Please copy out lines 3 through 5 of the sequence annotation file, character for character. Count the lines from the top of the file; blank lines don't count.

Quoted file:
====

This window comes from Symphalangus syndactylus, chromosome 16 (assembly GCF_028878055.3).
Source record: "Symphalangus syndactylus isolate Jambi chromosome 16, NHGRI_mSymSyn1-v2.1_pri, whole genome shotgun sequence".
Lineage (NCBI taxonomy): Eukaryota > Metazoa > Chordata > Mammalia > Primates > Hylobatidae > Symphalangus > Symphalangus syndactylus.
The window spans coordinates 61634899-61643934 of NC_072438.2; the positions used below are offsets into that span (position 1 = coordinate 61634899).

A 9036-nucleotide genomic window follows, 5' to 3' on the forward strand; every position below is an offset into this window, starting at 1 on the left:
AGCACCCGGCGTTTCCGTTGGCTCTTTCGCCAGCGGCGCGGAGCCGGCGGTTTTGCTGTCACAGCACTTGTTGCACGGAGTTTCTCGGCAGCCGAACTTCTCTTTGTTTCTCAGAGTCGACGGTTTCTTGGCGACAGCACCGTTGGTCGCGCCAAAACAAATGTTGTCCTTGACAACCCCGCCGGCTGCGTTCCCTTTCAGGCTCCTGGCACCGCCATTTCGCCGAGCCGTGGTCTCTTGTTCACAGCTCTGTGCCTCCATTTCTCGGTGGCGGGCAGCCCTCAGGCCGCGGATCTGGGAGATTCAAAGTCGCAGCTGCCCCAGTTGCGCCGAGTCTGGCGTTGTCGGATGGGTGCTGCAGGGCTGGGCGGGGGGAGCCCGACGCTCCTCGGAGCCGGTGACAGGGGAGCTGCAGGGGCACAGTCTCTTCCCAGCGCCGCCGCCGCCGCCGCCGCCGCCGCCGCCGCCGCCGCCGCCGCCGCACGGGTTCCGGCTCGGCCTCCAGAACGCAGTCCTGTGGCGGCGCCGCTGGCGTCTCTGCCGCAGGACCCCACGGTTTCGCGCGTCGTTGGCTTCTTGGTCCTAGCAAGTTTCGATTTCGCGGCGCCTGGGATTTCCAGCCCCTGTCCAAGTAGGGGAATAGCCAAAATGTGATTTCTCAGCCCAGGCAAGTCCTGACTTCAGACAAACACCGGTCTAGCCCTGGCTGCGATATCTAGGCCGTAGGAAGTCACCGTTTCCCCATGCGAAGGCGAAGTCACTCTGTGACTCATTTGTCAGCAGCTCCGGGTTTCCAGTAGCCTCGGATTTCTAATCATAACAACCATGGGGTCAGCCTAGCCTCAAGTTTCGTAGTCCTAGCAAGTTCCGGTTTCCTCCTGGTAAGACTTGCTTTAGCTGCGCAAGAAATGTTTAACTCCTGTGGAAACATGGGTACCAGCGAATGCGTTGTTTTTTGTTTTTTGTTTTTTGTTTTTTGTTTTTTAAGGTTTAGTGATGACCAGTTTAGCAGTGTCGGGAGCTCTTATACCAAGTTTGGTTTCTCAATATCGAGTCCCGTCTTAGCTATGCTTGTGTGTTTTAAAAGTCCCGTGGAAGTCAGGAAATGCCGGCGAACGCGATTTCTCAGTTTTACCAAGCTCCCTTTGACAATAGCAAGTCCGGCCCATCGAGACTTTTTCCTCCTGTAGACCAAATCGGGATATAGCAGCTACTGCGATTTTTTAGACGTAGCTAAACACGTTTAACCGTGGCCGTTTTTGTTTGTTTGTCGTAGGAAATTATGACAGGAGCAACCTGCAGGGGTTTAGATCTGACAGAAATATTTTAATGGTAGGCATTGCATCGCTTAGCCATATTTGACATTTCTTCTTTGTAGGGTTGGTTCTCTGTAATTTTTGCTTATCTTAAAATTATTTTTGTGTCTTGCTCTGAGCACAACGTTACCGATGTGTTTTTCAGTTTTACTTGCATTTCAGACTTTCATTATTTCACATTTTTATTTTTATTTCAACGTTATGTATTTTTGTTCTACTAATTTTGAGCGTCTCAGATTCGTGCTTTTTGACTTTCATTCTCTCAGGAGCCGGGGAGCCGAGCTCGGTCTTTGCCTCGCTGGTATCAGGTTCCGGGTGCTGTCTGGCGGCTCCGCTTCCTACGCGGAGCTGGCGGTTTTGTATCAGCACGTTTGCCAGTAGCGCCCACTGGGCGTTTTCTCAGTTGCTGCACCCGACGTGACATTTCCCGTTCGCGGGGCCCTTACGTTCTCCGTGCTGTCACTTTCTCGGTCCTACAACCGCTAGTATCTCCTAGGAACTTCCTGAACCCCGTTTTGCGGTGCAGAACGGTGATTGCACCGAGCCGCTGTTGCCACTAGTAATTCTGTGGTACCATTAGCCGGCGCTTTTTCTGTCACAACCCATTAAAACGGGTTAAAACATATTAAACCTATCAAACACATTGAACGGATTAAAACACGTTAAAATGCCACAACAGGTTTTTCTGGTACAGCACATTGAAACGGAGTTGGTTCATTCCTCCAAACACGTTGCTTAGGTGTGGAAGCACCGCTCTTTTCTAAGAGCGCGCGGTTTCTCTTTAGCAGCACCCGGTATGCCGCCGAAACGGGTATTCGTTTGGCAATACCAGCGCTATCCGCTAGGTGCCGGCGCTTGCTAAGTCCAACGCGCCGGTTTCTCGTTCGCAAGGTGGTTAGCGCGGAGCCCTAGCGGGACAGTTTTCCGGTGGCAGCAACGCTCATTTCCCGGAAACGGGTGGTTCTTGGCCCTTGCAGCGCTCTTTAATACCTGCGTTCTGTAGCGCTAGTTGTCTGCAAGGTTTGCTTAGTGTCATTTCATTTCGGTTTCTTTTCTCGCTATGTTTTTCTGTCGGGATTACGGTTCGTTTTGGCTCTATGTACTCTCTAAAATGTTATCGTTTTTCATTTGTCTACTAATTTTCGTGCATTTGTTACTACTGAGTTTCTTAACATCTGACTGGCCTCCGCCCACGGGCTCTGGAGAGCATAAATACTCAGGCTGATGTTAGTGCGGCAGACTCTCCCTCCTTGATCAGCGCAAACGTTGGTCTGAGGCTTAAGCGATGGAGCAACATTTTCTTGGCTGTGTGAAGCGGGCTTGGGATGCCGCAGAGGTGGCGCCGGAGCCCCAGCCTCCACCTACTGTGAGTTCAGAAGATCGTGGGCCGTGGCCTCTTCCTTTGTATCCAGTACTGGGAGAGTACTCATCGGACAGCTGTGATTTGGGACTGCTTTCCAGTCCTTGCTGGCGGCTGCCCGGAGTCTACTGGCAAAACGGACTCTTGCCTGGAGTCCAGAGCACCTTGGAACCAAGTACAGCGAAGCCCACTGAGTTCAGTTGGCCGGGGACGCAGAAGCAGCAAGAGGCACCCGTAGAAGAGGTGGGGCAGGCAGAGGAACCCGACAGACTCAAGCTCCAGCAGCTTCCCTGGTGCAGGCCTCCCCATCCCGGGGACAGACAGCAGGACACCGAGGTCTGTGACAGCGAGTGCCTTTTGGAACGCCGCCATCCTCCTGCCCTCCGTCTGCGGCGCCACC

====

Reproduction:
Lineage (NCBI taxonomy): Eukaryota > Metazoa > Chordata > Mammalia > Primates > Hylobatidae > Symphalangus > Symphalangus syndactylus.
The window spans coordinates 61634899-61643934 of NC_072438.2; the positions used below are offsets into that span (position 1 = coordinate 61634899).

A 9036-nucleotide genomic window follows, 5' to 3' on the forward strand; every position below is an offset into this window, starting at 1 on the left: